The Last Exorcism crept into the top box-office position during its 2010 opening weekend. It won't have the same cultural impact as the first one (or any of the other films it cribs), but does have some merit of its own. The story concerns a preacher-turned-skeptic masquerading as an exorcist. The horror lies in the challenges to his two faiths, past and present. Has he uncovered a genuine example of possession, or a truly disturbed individual? If the former, what does that mean for the world as he (and we) understands it, and why, in thousands of previous cases, has he never found an actual demon before? If the latter, what could have caused such a disturbance, and might it be more frightening than literal legions of hell?

Either way, could Preacher Cotton Marcus be part of the problem?

The film does well with these questions and ambiguities-- until the film's final scenes.

Directed by Daniel Stamm
Written by Huck Botko and Andrew Gurland

Patrick Fabian as Cotton Marcus
Ashley Bell as Nell Sweetzer
Iris Bahr as Iris Reisen
Louis Herthum as Louis Sweetzer
Caleb Landry Jones as Caleb Sweetzer
Tony Bentley as Reverend Manley

We're introduced to Marcus (Patrick Fabian) and his family through a now-familiar horror movie conceit: faux documentary footage. Our protagonist has continued to perform exorcisms because they help psychologically troubled people who believe they're possessed. He has come, however, to think he may be doing greater harm by perpetuating the belief in demonic possession. Marcus decides to leave the business, after performing the titular last exorcism and having the fraudulent process captured for the camera. He wants to expose the flim-flam to the world.

The hand-held cameras (once again, pack your Gravol if this sort of thing upsets your stomach when projected on a big screen) and documentary approach add an element of realism. They also rob the film of the kind of character development we see in the original Exorcist. We're told key elements of Marcus's development that would be more compelling if shown to us.

Of course, the approach also saves time. Marcus, the filmmaker, and a cameraman soon head to a Louisiana backwater, a place haunted by layers of history and superstition. They meet a self-isolated, religious family: father, son, and daughter (the mother has passed away). The daughter, home-schooled Nell Sweetzer (Ashley Bell), presents as charming, faithful, and earnest. At night, however, she manifests other personalities, speaks in strange voices, draws strange images, and mutilates and kills animals. Disturbing as her behavior may be, it would seem she needs psychiatric help. Her father refuses, since such things are of the world and the devil, and so Marcus offers his assistance.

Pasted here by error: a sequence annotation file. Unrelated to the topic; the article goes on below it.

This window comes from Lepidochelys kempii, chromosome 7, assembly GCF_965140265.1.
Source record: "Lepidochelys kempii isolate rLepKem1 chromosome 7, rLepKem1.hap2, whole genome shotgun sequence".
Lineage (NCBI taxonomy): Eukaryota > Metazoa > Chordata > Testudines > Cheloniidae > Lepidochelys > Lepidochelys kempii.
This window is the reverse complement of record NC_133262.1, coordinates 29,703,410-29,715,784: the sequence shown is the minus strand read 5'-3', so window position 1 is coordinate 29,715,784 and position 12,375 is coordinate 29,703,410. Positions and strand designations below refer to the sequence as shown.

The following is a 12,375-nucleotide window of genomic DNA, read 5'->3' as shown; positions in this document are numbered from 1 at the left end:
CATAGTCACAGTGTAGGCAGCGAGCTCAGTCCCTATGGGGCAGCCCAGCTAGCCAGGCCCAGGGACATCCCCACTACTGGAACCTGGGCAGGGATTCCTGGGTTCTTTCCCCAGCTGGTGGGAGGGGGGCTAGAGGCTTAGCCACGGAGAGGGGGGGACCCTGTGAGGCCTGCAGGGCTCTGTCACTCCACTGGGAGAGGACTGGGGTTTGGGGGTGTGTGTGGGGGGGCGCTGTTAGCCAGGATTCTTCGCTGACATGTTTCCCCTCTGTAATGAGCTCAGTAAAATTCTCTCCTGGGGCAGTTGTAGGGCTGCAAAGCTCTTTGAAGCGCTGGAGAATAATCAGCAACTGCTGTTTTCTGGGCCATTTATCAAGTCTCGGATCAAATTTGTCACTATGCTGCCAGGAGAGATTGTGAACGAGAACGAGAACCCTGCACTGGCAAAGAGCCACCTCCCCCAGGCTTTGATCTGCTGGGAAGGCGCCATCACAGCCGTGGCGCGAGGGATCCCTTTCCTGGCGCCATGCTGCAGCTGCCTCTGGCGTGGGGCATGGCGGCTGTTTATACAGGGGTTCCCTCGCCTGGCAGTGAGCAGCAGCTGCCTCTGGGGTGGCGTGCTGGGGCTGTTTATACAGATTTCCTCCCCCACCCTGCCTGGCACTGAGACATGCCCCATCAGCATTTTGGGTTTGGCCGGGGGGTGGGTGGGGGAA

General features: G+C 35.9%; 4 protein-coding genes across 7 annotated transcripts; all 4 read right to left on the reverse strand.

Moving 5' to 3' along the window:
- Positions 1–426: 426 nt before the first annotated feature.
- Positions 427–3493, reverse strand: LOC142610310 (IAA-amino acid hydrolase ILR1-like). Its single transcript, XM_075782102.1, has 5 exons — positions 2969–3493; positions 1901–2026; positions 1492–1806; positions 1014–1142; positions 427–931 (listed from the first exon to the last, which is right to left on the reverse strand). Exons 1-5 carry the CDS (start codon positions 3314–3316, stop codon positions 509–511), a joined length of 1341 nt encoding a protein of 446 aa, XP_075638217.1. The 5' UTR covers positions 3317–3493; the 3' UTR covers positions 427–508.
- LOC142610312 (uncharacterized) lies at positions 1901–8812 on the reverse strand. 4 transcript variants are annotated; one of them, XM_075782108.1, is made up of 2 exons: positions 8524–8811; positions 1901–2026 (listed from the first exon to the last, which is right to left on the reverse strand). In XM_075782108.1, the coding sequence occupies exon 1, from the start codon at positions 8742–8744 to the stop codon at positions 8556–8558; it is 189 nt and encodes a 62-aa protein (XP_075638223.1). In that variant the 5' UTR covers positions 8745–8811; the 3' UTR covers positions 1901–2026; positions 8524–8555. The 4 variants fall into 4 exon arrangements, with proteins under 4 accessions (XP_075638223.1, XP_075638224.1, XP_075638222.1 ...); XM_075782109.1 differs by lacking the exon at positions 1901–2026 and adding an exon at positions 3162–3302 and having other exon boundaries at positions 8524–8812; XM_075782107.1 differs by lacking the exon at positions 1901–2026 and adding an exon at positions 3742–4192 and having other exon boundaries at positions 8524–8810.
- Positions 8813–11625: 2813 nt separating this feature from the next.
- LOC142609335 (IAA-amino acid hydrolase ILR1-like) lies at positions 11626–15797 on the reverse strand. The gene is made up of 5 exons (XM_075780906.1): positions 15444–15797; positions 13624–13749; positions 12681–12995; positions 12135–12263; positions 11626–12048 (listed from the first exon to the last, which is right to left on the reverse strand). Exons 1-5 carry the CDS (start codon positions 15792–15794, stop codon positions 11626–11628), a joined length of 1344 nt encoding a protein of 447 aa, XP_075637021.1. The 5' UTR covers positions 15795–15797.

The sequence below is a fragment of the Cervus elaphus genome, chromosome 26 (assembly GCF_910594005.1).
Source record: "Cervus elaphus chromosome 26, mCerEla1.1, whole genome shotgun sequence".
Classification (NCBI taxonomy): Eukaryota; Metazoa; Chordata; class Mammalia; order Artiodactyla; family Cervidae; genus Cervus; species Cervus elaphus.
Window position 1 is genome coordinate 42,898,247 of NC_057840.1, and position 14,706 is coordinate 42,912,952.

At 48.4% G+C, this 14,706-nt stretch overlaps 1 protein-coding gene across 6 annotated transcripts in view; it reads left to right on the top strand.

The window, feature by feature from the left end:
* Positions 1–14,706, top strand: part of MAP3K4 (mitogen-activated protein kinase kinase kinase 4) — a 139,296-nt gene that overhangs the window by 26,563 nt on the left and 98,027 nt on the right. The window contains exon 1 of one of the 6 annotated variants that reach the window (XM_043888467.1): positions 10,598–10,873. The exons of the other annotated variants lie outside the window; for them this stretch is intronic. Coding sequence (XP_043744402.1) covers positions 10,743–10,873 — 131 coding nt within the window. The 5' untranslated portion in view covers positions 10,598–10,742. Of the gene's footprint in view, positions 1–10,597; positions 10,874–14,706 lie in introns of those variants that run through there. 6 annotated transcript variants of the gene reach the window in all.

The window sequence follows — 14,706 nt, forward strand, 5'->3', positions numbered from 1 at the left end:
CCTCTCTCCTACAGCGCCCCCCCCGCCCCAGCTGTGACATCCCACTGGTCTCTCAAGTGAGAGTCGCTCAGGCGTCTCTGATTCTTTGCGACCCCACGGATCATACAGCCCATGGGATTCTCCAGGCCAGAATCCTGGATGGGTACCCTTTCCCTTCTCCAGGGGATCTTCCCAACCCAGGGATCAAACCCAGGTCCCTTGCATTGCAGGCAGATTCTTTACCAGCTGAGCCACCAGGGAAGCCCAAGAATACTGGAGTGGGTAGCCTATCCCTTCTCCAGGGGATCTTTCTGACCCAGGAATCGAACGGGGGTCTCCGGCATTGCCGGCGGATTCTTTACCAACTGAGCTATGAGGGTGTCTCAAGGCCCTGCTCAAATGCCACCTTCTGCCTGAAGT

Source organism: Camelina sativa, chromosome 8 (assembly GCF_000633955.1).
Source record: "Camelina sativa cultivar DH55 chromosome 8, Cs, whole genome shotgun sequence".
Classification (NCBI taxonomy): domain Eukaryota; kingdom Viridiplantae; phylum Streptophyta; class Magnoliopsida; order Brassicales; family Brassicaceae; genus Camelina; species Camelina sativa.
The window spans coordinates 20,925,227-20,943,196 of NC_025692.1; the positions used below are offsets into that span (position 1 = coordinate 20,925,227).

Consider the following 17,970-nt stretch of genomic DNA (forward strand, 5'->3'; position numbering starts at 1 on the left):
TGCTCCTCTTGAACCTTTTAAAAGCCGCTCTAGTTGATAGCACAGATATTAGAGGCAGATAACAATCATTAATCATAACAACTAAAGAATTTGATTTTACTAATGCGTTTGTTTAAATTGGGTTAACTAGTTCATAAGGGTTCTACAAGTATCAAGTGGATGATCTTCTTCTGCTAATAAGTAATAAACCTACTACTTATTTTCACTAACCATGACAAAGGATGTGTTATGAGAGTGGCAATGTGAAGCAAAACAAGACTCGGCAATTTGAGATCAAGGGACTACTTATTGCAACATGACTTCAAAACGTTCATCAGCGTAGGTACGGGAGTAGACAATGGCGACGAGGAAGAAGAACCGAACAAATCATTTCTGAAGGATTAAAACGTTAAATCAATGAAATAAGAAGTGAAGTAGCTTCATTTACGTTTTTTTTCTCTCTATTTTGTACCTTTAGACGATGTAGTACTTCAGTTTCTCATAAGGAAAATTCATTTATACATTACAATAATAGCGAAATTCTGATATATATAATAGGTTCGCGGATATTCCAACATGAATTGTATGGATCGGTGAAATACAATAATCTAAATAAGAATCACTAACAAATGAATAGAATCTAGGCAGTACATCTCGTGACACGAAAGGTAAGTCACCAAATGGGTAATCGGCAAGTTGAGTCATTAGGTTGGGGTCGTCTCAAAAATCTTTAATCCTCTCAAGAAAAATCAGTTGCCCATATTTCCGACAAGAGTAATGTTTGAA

The first, most stereotypical exorcism, deliberately recalls The Exorcist-- but we know it's fake, and we see the histrionic proceedings intercut with and undercut by Marcus's explanation of what we're really witnessing. Far from detracting from the later horrors, the approach heightens them. The Last Exorcism creates suspense; even if the demon turns out to be the creation of a damaged psyche, it's still horrific.

The mystery deepens, however. We're left wondering what, exactly, is happening in the Sweetzer farmhouse. The clues lead in different directions, none comforting.

Fabian does very well as a man whose faiths in both religion and science face challenges, and Ashley Bell turns in a believably disturbed portrayal as Nell. The others actors, for the most part, manage in a natural, passable manner that suits the faux documentary form but won't win any Oscars.

Approaching the topic of possession from the perspective of a professional fraud strikes me as original, at least in this type of movie. However, The Last Exorcist borrows heavily from numerous influential genre films, including Rosemary's Baby and The Blair Witch Project. We've seen much of this before. To the film's credit, some of the expected conventions—the local who warns the interlopers to turn around— have been given new life by the film's context.

Spoilers follow

The film's conclusion forces us to reconsider several lines and events. The meaning of, for instance, of Caleb's happiness upon realizing the exorcist is a fake, shifts dramatically.

Unfortunately, that conclusion, right out of a Jack Chick tract, plays as entirely hokey when set against the rest of the film, and undercuts the earlier ambiguities (although it adds a few of its own). The delicate balancing game the film had been playing not only gets thrown in one direction, it gets thrown by the most ludicrous and clichéd twist possible. To add insult to ritual sacrifice, we move from Black Mass to a final shot right out of Blair Witch. I liked much of The Last Exorcism, but the conclusion left me feeling I'd been subject to a bit of a snowing job.

The conclusion also raises some interesting, lingering questions:

1. Why does Caleb tell the crew not to leave his sister alone with his father? We think we know at that point, but we later learn that this could not be the real reason. Other possibilities suggest themselves, but mostly, this seems to be a plot contrivance and forced red herring.

2. I know that the real film footage is a cinematic convention, but I couldn't help ask: who (in the world of this movie) edited the movie? Are we supposed to imagine that Manley's Satanic cultists are chilling with popcorn and baby's blood, chuckling their way through the recovered footage?

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